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The warehousing sector in India: A perspective on its growth and future

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While it’s a fact that the Covid-19 pandemic has resulted in upending every sector in the country, however, forward is the only way through. It is anticipated that various evolving technologies such as artificial intelligence (AI), machine learning (ML) and Internet of Things (IoT), among others will play a key role in bringing about tremendous change in every sector, including the warehousing industry.

Efficiency is the name of the game, as every sector is under constant pressure to achieve more with less. In the past two years, the industrial and warehousing sectors have seen tremendous expansion across the country and at the global level.

According to industry estimates, global warehousing space will double to 200m sq ft by 2022. In the Indian context, given the rapid rise of e-commerce across the country, demand for storage spaces has increased in tier-I and tier-II cities, which is expected to drive real estate growth, notably in the markets of Delhi-NCR, Mumbai, Chennai. Pune and Bengaluru.

A strategically-located and well-planned warehouse, in most cases, not only improves the customer experience but also provides a competitive edge through supply chain economics. However, the industry is still facing some challenges that the government needs to address for the speedy growth of the warehousing sector. 

The most difficult aspect of the storage company is acquiring land. Land location in industrial and logistics parks is critical since it suits the clients' business demands. The next biggest challenge is as more people shop online, retailers' footprints are diminishing. To compensate for the move from brick-and-mortar to e-commerce, warehouses will have to face a greater storage burden. This equates to a higher personnel requirement, which is exacerbated by tight labour markets.

The road ahead

There is a need for increased interconnectivity and real-time data collection. Future warehousing and supply chain systems will be everything but obfuscated. Transparency and accessibility must be the foundations of warehouses and supply-chain systems.

Technological advancements have given us the ability to communicate information quickly and securely, resulting in efficient and transparent real-time data interchange for warehouses.

Warehouse Mobility Solutions is another factor that defines the future of warehouses. Smartphones are not only giving freedom to warehouse administrators from field activities but also raising capabilities to standard workstations. Today's warehouse mobile solutions can provide warehouse managers with the operational efficiency and processing power they require. It can also help to maintain peace of mind in relationships between warehouse management and personnel. When management teams and their warehouse employees are not working in the same place, communication can be tough. As a result, employee productivity may deteriorate.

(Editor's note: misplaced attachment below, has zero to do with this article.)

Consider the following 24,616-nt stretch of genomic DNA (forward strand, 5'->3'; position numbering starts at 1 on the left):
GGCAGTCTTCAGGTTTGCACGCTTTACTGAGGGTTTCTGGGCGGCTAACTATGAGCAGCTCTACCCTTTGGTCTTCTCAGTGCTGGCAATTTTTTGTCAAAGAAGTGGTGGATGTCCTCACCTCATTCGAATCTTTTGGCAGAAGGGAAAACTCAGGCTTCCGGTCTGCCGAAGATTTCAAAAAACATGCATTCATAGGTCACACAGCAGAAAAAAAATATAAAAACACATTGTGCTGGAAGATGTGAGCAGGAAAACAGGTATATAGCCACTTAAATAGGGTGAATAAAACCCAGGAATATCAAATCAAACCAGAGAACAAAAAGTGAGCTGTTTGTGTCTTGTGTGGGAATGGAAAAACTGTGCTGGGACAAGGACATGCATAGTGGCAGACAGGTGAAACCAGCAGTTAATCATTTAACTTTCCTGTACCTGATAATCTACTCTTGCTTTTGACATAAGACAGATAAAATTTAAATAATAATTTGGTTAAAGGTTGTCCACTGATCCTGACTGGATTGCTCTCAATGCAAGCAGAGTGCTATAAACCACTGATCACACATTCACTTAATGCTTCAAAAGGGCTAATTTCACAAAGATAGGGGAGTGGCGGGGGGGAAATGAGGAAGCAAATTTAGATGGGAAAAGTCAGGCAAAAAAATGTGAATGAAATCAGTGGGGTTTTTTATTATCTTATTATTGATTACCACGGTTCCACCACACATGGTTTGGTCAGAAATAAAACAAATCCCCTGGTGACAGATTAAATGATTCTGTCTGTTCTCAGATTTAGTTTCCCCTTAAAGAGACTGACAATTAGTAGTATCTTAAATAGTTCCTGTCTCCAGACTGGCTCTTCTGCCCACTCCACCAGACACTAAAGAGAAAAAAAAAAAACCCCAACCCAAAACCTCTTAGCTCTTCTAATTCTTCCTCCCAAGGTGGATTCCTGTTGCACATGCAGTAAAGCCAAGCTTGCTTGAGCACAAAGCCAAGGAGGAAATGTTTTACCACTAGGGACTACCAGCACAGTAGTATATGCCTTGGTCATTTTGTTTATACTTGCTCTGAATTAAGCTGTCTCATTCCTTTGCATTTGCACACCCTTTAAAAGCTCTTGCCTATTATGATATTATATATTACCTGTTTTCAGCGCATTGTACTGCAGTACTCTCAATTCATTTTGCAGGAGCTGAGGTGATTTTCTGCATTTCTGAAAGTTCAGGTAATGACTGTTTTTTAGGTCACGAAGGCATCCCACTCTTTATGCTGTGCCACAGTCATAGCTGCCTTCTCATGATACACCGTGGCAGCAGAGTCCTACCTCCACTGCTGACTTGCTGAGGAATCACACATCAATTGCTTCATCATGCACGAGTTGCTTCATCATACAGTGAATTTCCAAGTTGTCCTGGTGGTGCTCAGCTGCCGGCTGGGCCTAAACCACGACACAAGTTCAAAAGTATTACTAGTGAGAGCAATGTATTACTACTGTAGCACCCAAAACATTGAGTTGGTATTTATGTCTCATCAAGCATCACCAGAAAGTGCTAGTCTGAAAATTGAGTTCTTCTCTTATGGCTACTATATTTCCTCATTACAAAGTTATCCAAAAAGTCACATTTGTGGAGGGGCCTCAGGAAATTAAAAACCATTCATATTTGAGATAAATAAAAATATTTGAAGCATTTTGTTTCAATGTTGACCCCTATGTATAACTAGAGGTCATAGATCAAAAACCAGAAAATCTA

There are more trends that are shaping the future of the warehousing industry in the country like the popularity of drop shipping will skyrocket. Retailers, manufacturers, and distributors will continue to see their fulfillment processes influenced by e-commerce and direct-to-consumer growth.

In the coming years, the warehousing sector may see a shift in trends. As taxes have been reorganized across the country, and the Input Tax Credit (ITC) is now available across all product and service lines, outsourcing logistical activity is the next logical step for most sectors. The warehousing sector will undergo a significant evolutionary shift.

Massive service upgrades by large, modern technology-based warehousing operators could potentially become a trend. The warehousing industry is maturing, and even newer developers have begun to include quality criteria and infrastructure as a regular offering.

The author is Priya Saini, Senior Media Relations Executive. Starting her public relations journey from working on Microsoft to handling media accounts of Reliance Group, she has a successful track record of around 2 years. Her core strength lies in her extensive knowledge of media plus advocacy and her strong network with various dignitaries in media.

Leveraging from her experience of exploring media opportunities and collaborating with trade associations like FICCI, CII, Assocham, etc, she played an instrumental role in the establishment of many brands dealing in real estate, education, automobiles, market, energy, and technology sector.

Ms. Saini has a MA in Mass Communication from Guru Jambeshwar University, Haryana. Along with this, she has a Post Graduation in English Journalism from the Indian Institute of Mass Communication and a BA degree from the University of Delhi.

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